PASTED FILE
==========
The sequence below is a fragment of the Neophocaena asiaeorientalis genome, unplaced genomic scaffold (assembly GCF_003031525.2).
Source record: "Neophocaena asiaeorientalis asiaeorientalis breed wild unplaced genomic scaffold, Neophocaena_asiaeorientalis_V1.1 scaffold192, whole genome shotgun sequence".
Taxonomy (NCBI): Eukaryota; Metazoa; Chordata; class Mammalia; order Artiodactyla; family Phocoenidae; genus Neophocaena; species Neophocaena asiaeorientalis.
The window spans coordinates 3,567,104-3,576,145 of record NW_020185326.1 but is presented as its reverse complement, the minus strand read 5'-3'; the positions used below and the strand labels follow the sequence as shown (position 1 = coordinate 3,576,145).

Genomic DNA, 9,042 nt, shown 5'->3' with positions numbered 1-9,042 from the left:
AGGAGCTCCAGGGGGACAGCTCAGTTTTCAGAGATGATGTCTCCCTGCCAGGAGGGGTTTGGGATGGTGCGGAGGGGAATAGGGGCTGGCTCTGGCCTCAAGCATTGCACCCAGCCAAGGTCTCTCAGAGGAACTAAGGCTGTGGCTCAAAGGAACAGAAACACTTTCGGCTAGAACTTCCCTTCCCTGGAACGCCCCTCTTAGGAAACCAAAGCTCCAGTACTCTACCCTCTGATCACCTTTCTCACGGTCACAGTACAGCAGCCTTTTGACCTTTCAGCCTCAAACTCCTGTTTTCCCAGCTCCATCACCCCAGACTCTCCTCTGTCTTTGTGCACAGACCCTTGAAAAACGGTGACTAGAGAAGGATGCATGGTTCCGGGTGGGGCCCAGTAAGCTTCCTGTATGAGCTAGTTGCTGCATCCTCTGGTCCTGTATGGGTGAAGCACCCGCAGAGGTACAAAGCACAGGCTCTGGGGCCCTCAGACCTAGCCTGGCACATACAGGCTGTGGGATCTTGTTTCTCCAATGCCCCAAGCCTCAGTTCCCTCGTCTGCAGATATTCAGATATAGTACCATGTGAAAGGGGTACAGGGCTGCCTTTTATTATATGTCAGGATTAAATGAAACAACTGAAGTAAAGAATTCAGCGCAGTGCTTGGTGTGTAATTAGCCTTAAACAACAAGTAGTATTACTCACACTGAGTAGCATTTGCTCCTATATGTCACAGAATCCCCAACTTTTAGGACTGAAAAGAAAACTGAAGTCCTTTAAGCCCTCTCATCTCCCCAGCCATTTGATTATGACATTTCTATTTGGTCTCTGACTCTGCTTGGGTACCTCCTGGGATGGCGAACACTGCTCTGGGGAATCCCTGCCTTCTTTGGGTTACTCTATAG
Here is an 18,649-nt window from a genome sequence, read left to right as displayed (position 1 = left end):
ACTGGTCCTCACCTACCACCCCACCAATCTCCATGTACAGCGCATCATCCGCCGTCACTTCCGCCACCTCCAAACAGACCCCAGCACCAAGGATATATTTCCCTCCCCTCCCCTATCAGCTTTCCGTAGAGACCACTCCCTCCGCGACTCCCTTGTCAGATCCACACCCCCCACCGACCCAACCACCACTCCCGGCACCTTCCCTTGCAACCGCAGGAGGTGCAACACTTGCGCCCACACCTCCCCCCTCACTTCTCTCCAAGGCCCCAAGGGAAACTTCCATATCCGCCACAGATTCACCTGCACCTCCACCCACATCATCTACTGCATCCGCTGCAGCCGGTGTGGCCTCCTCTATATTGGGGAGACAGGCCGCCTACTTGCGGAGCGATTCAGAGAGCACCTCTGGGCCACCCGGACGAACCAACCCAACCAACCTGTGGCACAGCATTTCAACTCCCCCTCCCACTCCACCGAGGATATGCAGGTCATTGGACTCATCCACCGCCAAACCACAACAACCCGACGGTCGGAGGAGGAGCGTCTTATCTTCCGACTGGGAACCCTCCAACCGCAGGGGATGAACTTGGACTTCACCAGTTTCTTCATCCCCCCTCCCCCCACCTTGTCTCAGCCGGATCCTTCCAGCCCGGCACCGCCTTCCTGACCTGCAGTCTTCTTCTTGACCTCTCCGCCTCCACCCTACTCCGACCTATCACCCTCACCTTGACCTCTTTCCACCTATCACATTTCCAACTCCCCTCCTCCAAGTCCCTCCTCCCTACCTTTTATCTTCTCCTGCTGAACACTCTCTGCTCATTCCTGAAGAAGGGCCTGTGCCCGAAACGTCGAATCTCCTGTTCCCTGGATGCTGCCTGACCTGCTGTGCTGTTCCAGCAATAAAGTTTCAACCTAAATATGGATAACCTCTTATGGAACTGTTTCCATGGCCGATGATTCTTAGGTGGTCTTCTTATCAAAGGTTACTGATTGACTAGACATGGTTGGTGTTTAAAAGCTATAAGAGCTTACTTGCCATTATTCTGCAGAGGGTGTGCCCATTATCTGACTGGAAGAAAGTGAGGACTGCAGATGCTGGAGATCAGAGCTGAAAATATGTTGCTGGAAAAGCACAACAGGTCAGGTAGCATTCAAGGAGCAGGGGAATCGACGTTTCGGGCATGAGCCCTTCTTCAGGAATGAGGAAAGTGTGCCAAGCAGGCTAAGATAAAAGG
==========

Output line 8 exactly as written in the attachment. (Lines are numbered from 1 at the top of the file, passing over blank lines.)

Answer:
ACTGGTCCTCACCTACCACCCCACCAATCTCCATGTACAGCGCATCATCCGCCGTCACTTCCGCCACCTCCAAACAGACCCCAGCACCAAGGATATATTTCCCTCCCCTCCCCTATCAGCTTTCCGTAGAGACCACTCCCTCCGCGACTCCCTTGTCAGATCCACACCCCCCACCGACCCAACCACCACTCCCGGCACCTTCCCTTGCAACCGCAGGAGGTGCAACACTTGCGCCCACACCTCCCCCCTCACTTCTCTCCAAGGCCCCAAGGGAAACTTCCATATCCGCCACAGATTCACCTGCACCTCCACCCACATCATCTACTGCATCCGCTGCAGCCGGTGTGGCCTCCTCTATATTGGGGAGACAGGCCGCCTACTTGCGGAGCGATTCAGAGAGCACCTCTGGGCCACCCGGACGAACCAACCCAACCAACCTGTGGCACAGCATTTCAACTCCCCCTCCCACTCCACCGAGGATATGCAGGTCATTGGACTCATCCACCGCCAAACCACAACAACCCGACGGTCGGAGGAGGAGCGTCTTATCTTCCGACTGGGAACCCTCCAACCGCAGGGGATGAACTTGGACTTCACCAGTTTCTTCATCCCCCCTCCCCCCACCTTGTCTCAGCCGGATCCTTCCAGCCCGGCACCGCCTTCCTGACCTGCAGTCTTCTTCTTGACCTCTCCGCCTCCACCCTACTCCGACCTATCACCCTCACCTTGACCTCTTTCCACCTATCACATTTCCAACTCCCCTCCTCCAAGTCCCTCCTCCCTACCTTTTATCTTCTCCTGCTGAACACTCTCTGCTCATTCCTGAAGAAGGGCCTGTGCCCGAAACGTCGAATCTCCTGTTCCCTGGATGCTGCCTGACCTGCTGTGCTGTTCCAGCAATAAAGTTTCAACCTAAATATGGATAACCTCTTATGGAACTGTTTCCATGGCCGATGATTCTTAGGTGGTCTTCTTATCAAAGGTTACTGATTGACTAGACATGGTTGGTGTTTAAAAGCTATAAGAGCTTACTTGCCATTATTCTGCAGAGGGTGTGCCCATTATCTGACTGGAAGAAAGTGAGGACTGCAGATGCTGGAGATCAGAGCTGAAAATATGTTGCTGGAAAAGCACAACAGGTCAGGTAGCATTCAAGGAGCAGGGGAATCGACGTTTCGGGCATGAGCCCTTCTTCAGGAATGAGGAAAGTGTGCCAAGCAGGCTAAGATAAAAGG